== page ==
"They taught me to fear
God and my husband"

"In September 1976, they had me married to him in the Catholic Church, without me knowing what it was all about. They filled me with the fear of God and of my husband, as if I’d stopped having any rights over my life. At 13, I became the property of a man who never loved me. I only remember that I was crying when they took me to the church."
Within a few years, Carmen had already given birth to her first three children. As time went on, she began to participate in church activities because she liked the education she was receiving as a catechist. Most of all, she liked feeling that they took her seriously.

"Just after I had my fourth child I began to feel that my whole history was churning around inside of me. I knew I was subjected to a man who got drunk all the time and used me for his sexual needs, and then would beat me or throw me out of the bed. I knew this wasn’t what I wanted, that life didn’t have to be like that. But getting married in the church weighed on my conscience. If I got married, I would wonder, does that mean God wants me to live in submission? Does God accept a wedding I was never conscious of?" Carmen went over and over these thoughts and feelings during her long sleepless nights.

"It was the saddest day of my life"

Carmen’s awareness continued growing, as did Ceferino’s aggressions. He kept an eye on her constantly. "You’re not the same since you started going to those church classes," he would shout, enmeshed in his vices and his macho rages.
Although extortion and threats had been the daily bread in Ceferino’s dominating relationship with Carmen, they grew even stronger as she took more and more tiny steps toward developing her own awareness. "If you leave me some day," he would threaten, "it’ll be the last day of your life, because I’ll kill you, even if I have to kill myself afterward." And with each return from a church meeting, Carmen was insulted as a traitor and an easy woman, until in the last three years the physical aggression began to take on high-risk proportions.
One evening, when she returned home from one of her meetings, Ceferino was waiting for her with a machete, his eyes glazed over by alcohol and jealousy. In front of their children, he began to make swipes at Carmen with the machete, one of which caught her right foot. "That was the saddest day of my life, because I fled like a criminal, leaving my little boys and girls behind. I flew out into the street, leaving the house that had cost me so much to build because in addition to the household chores I was working in church social activities, and with that money I was building cement walls for the house."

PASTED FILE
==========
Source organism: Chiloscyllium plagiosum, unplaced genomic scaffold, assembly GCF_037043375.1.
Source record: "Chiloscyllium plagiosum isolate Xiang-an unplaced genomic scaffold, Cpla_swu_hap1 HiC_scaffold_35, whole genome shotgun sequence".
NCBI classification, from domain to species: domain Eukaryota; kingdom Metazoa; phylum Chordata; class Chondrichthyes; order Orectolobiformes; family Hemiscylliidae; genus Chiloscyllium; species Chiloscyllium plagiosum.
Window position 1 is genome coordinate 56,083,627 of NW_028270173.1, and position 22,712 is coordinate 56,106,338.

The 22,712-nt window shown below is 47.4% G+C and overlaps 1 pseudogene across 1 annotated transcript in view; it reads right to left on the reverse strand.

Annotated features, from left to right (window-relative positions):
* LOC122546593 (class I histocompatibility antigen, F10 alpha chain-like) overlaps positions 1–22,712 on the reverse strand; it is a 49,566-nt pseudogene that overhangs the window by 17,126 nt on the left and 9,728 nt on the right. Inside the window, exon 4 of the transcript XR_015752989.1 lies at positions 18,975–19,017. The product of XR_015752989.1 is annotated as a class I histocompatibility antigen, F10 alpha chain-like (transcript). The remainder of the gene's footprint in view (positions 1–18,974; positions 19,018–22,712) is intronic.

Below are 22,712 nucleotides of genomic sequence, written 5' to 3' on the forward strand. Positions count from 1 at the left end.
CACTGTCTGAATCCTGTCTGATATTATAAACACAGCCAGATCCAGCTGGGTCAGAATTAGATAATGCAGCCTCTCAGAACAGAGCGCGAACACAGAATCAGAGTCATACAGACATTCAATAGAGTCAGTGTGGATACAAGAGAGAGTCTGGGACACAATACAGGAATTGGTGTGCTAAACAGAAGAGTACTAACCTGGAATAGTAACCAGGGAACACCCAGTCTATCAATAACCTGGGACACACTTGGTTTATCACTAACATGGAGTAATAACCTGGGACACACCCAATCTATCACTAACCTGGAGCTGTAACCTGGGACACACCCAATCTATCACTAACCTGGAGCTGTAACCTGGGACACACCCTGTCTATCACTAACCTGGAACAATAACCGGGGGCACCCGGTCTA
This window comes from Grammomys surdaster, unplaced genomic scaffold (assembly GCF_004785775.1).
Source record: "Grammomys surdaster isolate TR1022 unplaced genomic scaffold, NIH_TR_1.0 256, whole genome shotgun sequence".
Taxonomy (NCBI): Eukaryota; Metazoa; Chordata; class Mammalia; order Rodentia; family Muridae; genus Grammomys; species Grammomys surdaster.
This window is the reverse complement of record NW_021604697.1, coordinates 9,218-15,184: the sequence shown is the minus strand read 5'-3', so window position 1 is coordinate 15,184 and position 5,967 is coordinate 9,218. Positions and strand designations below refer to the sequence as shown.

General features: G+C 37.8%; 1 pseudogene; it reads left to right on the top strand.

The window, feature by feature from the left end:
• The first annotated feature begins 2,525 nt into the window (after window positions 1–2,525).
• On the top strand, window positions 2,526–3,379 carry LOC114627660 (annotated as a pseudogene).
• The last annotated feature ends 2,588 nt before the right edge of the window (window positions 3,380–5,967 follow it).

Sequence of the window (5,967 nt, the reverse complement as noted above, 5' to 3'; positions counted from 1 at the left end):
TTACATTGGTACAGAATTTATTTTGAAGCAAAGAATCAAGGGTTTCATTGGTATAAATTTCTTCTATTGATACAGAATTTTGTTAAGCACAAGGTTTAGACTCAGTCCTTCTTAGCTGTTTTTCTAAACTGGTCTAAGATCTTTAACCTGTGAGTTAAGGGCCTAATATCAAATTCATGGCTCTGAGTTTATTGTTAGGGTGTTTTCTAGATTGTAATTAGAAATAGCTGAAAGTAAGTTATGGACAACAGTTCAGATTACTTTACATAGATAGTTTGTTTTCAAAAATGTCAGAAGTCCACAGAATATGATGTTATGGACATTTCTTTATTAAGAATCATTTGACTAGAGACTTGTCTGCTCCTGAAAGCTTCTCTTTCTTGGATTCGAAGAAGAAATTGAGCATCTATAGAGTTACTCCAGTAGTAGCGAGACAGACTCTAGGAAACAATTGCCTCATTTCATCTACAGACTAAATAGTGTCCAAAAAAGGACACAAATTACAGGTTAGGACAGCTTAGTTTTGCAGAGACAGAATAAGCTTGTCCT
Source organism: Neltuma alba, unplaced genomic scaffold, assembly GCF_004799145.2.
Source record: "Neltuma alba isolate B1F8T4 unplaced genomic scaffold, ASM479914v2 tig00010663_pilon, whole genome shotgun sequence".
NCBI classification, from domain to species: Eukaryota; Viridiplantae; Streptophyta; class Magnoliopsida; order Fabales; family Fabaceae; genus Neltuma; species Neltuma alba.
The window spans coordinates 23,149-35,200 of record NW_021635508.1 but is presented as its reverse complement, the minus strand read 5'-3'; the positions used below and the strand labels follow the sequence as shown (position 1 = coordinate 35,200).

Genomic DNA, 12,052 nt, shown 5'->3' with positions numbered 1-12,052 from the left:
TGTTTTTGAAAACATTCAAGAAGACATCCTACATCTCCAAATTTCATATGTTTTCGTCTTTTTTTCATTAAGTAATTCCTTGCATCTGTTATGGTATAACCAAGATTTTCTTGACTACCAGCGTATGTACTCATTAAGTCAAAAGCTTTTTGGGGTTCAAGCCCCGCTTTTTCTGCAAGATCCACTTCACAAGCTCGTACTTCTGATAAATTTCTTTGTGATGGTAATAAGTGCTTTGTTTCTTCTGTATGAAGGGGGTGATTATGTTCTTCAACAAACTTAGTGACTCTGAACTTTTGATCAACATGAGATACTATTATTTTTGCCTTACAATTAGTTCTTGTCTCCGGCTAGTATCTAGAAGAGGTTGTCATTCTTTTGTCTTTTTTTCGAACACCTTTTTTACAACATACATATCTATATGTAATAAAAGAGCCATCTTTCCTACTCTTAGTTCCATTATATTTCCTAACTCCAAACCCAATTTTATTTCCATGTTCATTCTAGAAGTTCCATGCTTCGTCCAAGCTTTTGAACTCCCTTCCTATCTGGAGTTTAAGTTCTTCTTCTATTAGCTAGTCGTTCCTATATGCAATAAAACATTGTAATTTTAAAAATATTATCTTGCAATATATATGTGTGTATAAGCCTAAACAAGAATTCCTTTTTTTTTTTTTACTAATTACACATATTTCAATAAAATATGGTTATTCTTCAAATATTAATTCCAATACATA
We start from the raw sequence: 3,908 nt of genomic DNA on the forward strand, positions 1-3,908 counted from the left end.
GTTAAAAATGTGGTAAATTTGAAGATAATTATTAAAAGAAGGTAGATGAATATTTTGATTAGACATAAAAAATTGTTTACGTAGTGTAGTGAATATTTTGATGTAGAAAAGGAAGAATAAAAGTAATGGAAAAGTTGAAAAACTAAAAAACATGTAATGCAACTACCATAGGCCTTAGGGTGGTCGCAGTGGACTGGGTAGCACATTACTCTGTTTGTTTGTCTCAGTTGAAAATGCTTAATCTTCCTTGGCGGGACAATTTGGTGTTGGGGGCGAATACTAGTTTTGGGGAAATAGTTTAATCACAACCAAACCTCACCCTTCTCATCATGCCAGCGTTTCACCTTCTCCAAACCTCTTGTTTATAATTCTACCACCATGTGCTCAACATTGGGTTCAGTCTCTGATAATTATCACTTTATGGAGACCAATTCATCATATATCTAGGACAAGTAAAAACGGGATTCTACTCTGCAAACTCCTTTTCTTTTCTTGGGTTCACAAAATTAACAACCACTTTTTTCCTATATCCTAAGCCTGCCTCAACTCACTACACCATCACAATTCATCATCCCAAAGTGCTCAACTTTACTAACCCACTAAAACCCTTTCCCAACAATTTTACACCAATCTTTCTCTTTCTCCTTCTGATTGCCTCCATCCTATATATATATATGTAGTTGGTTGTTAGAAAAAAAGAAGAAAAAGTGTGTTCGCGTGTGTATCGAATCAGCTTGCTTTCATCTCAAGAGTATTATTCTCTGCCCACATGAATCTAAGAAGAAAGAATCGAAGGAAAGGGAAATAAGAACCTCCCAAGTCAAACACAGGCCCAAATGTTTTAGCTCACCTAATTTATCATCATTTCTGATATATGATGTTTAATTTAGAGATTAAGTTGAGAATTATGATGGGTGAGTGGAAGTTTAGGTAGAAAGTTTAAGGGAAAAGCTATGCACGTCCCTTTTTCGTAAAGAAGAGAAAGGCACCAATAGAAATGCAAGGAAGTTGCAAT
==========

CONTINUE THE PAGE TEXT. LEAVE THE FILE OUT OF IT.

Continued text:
"Please let my wedding
have been a bad dream"

With tears streaming from her eyes, Carmen gets up from her chair, crosses to the window and, staring into infinity, concludes: "Remembering all this is extremely painful. But I lived through it and I’m still alive. Now let me tell you a crazy thing I did a few months ago. I wanted to believe that all of my childhood, particularly my wedding, had been a bad dream. So I went back to the town I left so long ago. I wanted to find the wedding registry in the hope of learning that no marriage was recorded, that it had all been a sad fantasy. So I went and looked up my name. And there it was, written in the book, my name right alongside the name of that man who never loved me. And because of him, I’ve never had the opportunity to love or feel loved by a man. There it all was in the book, proof of the life stolen from me."